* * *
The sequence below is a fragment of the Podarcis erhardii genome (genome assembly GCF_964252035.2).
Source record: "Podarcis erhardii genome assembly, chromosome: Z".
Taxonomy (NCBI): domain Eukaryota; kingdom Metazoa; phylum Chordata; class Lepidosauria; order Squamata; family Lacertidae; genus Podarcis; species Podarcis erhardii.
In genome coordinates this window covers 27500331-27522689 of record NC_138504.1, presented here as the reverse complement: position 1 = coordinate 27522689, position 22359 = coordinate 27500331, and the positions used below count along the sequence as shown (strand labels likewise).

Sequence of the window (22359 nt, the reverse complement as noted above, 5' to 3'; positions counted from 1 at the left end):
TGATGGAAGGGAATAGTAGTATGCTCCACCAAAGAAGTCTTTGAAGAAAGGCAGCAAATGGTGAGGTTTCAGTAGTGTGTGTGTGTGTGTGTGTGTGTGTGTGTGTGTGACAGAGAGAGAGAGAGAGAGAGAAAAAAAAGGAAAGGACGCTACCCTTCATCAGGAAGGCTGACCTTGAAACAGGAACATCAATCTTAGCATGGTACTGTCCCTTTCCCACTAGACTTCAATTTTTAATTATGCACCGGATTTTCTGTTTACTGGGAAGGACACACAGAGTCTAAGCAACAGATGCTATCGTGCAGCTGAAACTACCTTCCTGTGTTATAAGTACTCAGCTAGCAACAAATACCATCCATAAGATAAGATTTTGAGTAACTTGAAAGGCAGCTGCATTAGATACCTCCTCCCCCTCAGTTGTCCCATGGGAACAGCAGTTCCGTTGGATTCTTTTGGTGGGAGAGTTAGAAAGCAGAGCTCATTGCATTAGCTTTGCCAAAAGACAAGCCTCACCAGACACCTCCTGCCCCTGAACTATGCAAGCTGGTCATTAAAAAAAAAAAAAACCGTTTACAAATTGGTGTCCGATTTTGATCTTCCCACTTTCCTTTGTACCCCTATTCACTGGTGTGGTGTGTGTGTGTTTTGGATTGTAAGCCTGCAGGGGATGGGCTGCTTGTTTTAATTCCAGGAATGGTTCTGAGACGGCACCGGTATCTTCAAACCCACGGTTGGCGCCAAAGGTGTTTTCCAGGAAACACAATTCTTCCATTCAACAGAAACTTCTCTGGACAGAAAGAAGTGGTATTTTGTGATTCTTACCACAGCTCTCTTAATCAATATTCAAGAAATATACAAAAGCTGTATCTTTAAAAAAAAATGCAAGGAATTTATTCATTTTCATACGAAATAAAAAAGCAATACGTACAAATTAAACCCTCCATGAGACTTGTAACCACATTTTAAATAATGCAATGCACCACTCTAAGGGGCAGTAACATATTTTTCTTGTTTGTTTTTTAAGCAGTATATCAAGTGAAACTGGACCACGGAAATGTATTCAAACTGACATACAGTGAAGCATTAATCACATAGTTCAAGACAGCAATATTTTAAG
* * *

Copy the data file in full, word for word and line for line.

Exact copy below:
The sequence below is a fragment of the Podarcis erhardii genome (genome assembly GCF_964252035.2).
Source record: "Podarcis erhardii genome assembly, chromosome: Z".
Taxonomy (NCBI): domain Eukaryota; kingdom Metazoa; phylum Chordata; class Lepidosauria; order Squamata; family Lacertidae; genus Podarcis; species Podarcis erhardii.
In genome coordinates this window covers 27500331-27522689 of record NC_138504.1, presented here as the reverse complement: position 1 = coordinate 27522689, position 22359 = coordinate 27500331, and the positions used below count along the sequence as shown (strand labels likewise).

Sequence of the window (22359 nt, the reverse complement as noted above, 5' to 3'; positions counted from 1 at the left end):
TGATGGAAGGGAATAGTAGTATGCTCCACCAAAGAAGTCTTTGAAGAAAGGCAGCAAATGGTGAGGTTTCAGTAGTGTGTGTGTGTGTGTGTGTGTGTGTGTGTGTGTGACAGAGAGAGAGAGAGAGAGAGAAAAAAAAGGAAAGGACGCTACCCTTCATCAGGAAGGCTGACCTTGAAACAGGAACATCAATCTTAGCATGGTACTGTCCCTTTCCCACTAGACTTCAATTTTTAATTATGCACCGGATTTTCTGTTTACTGGGAAGGACACACAGAGTCTAAGCAACAGATGCTATCGTGCAGCTGAAACTACCTTCCTGTGTTATAAGTACTCAGCTAGCAACAAATACCATCCATAAGATAAGATTTTGAGTAACTTGAAAGGCAGCTGCATTAGATACCTCCTCCCCCTCAGTTGTCCCATGGGAACAGCAGTTCCGTTGGATTCTTTTGGTGGGAGAGTTAGAAAGCAGAGCTCATTGCATTAGCTTTGCCAAAAGACAAGCCTCACCAGACACCTCCTGCCCCTGAACTATGCAAGCTGGTCATTAAAAAAAAAAAAAACCGTTTACAAATTGGTGTCCGATTTTGATCTTCCCACTTTCCTTTGTACCCCTATTCACTGGTGTGGTGTGTGTGTGTTTTGGATTGTAAGCCTGCAGGGGATGGGCTGCTTGTTTTAATTCCAGGAATGGTTCTGAGACGGCACCGGTATCTTCAAACCCACGGTTGGCGCCAAAGGTGTTTTCCAGGAAACACAATTCTTCCATTCAACAGAAACTTCTCTGGACAGAAAGAAGTGGTATTTTGTGATTCTTACCACAGCTCTCTTAATCAATATTCAAGAAATATACAAAAGCTGTATCTTTAAAAAAAAATGCAAGGAATTTATTCATTTTCATACGAAATAAAAAAGCAATACGTACAAATTAAACCCTCCATGAGACTTGTAACCACATTTTAAATAATGCAATGCACCACTCTAAGGGGCAGTAACATATTTTTCTTGTTTGTTTTTTAAGCAGTATATCAAGTGAAACTGGACCACGGAAATGTATTCAAACTGACATACAGTGAAGCATTAATCACATAGTTCAAGACAGCAATATTTTAAG